“Fall, then figure out what to do on the way down.” – Del Close
This is an improv note that I’ve been given in workshops and classes, and in turn, one that I’ve given to my students and teams. This past Sunday I had the opportunity to have the literal experience this quote describes. It was quite a rush!
My husband had the car for the weekend so I decided to run home after teaching my improv class–Atlantic Station to Decatur–about 10 miles. Around a mile into my run when I was on 17th Street in front of the Atlantic Station commercial district, I tripped and started falling. My body stayed in motion as I fell forward, a physics experiment gone awry: mass * acceleration = eating concrete.
My first thought was this is going to hurt. My second thought was this is going to be embarrassing because all the people around me are going to witness it. My third thought was don’t collide with anyone. My fourth thought was this is going to mess up my run dammit. My fifth thought was I hope I don’t sustain any long term injury. My sixth thought was how have I not hit the ground yet?
In my mind, I heard “Fall! Fall! Fall!” on repeat but my feet kept moving, hurtling me even faster into what I assumed was an inevitable tumble. I charged forward off balance, looking like I would fall over any moment for like a quarter of a block, but I never hit the ground.
When I finally recovered my balance, I kept running resisting the urge to throw my hands over my head Rocky Balboa style. I tried to make eye contact with the next few people I passed, but they avoided me–presumably because they didn’t want to embarrass me by acknowledging my ungraceful careen down the sidewalk.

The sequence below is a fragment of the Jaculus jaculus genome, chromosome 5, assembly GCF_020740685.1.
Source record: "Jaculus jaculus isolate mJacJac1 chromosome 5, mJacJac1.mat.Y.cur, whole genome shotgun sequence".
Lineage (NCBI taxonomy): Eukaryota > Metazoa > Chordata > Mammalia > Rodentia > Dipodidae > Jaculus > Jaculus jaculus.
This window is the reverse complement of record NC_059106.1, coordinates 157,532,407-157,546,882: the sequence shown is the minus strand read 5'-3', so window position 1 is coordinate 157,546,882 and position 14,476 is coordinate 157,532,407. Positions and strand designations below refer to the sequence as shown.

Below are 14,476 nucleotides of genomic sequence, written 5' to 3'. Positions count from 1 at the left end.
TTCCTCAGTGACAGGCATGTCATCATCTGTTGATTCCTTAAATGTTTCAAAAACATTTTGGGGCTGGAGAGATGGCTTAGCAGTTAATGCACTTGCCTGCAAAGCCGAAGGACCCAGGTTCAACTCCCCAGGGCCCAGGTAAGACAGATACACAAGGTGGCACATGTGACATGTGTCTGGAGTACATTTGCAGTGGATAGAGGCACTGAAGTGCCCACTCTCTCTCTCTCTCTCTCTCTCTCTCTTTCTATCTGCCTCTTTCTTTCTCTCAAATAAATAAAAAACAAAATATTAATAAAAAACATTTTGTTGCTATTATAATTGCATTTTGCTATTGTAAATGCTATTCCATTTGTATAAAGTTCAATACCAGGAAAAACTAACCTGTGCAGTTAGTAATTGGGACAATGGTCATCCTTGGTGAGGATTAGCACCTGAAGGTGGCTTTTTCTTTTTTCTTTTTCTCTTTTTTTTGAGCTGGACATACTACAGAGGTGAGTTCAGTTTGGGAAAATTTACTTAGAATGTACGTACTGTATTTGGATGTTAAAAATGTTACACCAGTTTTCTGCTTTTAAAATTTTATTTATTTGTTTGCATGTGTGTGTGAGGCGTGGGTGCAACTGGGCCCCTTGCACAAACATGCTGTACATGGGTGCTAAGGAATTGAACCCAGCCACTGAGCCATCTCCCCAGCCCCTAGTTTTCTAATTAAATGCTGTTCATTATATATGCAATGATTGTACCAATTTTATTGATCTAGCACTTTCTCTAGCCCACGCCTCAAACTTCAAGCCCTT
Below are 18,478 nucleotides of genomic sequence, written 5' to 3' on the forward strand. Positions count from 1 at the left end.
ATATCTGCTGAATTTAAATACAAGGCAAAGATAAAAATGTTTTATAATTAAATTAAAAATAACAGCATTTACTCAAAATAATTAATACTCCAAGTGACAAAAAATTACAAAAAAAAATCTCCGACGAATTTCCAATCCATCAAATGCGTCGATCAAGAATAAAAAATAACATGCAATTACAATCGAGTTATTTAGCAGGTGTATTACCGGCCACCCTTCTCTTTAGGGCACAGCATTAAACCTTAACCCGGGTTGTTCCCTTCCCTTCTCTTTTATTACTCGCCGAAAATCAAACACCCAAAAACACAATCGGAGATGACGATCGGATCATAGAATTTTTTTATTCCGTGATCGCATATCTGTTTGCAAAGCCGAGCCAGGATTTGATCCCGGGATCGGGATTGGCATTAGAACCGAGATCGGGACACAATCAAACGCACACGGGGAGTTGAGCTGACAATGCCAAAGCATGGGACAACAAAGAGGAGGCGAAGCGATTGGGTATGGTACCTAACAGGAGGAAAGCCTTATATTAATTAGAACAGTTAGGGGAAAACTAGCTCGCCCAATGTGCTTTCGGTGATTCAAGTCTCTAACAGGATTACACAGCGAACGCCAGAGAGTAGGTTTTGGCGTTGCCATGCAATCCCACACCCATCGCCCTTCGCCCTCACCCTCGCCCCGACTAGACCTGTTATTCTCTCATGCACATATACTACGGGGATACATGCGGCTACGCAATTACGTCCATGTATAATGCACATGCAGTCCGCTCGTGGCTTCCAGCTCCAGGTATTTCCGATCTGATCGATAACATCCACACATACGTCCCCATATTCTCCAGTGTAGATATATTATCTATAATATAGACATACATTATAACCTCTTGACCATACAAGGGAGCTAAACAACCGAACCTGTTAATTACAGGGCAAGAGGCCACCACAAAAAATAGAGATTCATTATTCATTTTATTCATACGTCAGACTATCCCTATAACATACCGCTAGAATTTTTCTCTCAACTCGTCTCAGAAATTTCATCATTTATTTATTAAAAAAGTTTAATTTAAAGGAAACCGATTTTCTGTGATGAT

I wasn’t embarrassed, though. Quite the opposite–I was proud I’d made it through the trip unscathed. Finally a guy I was passing did look at me and said, “that was really something.”
“Yes. It was amazing!” I told him.
It was a rush. Losing control. Running faster even though I was falling. Coming so close to hitting the ground but then pulling out of it.
Before this experience, whenever I heard the quote “fall, then figure out what to do on the way down” I’ve pictured someone jumping out a window or off a cliff. But an improv scene doesn’t go downward (one hopes). It moves forward. So my close encounter with the Atlantic Station sidewalk is perhaps a better visual representation.
Because the quote is not about falling and losing control completely, it’s about taking risks and figuring out what to do when you’re falling. Sure, sometimes you’ll hit the pavement. But other times you’ll be stunned by the brilliance of your mind (and body) to pull through challenging circumstances. The trick is not giving up even when hitting the ground seems imminent.